Ahmadjian's interests were not confined to the laboratory. He knew where the rare lichens grew in his county in Massachusetts, and campaigned to have these locations protected from development. In 1967 the National Science Foundation awarded him the Antarctic Medal for his work on lichens at the McMurdo station in Antarctica, and announced that an ice-covered, 2900 m peak in the Queen Alexandra Range of the Transantarctic had been named ‘Ahmadjian Peak’ in his honour. He was the first co-editor with Ernie Brodo (1967–1974) of the International Lichenological Newsletter, and in 1996, for his lifetime achievements in lichenology, particularly for his pioneering research, he was awarded the Acharius Medal. Nor were his botanical interests and achievements confined to lichenology: he was a champion for his local natural plant communities and a member of the Tower Hill Botanic Garden in Boylston, and in 1979 published a book on the Flowering Plants of Massachusetts. His students thoroughly enjoyed the field trips he led, for he was an excellent teacher.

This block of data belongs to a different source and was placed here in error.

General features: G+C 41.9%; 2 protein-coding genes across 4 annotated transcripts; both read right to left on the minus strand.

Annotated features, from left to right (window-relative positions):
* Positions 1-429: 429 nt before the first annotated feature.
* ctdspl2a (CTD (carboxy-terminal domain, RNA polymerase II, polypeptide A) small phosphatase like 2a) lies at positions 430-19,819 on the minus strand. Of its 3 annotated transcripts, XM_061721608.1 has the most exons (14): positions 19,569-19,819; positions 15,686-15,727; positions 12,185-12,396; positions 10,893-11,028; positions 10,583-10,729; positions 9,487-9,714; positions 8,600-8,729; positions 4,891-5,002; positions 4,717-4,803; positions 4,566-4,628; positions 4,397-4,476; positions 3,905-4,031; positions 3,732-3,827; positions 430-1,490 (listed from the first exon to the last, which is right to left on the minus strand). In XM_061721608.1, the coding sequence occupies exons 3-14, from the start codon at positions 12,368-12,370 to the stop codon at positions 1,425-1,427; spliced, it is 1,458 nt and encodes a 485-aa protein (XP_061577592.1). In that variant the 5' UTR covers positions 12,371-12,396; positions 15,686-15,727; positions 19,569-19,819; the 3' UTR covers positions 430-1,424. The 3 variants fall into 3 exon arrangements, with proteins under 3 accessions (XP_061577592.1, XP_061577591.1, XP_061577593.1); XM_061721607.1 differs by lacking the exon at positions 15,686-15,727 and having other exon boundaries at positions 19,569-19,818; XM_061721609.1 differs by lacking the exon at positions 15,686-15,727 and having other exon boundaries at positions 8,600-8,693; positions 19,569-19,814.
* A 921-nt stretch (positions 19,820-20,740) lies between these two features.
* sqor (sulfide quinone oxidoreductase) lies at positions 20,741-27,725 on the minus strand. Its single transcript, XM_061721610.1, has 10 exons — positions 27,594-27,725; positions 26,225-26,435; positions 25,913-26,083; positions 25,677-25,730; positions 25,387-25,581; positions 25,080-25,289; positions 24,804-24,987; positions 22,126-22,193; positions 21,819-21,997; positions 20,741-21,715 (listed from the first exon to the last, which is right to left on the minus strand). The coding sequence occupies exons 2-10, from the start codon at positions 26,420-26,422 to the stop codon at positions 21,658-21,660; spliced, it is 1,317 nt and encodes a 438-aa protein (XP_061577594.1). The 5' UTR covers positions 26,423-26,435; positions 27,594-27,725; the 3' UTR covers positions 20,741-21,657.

Apart from publishing numerous research papers, Ahmadjian was the author of a highly significant textbook published in 1967, The Lichen Symbiosis (152 pages), a second edition appearing in 1993 (250 pages). In 1973, he co-edited with Mason Hale the highly influential book The Lichens (697 pages), and in 1986, together with Surindar Paracer, he published a more general text, Symbiosis. An Introduction to Biological Associations, a second edition appearing in 2000.
Sadly, opportunities to meet up with Vernon Ahmadjian have been all too few, but on those occasions when each of us did have the pleasure of his company they were both memorable and illuminating. Like us, those who have dealt with him over the years have deeply appreciated his thoughtfulness, courtesy and generosity, and can testify to his outstanding and unique contributions to our understanding of lichens.
Over 90 lichenological and phycological papers and books are attributed to Vernon Ahmadjian, some of the more notable being: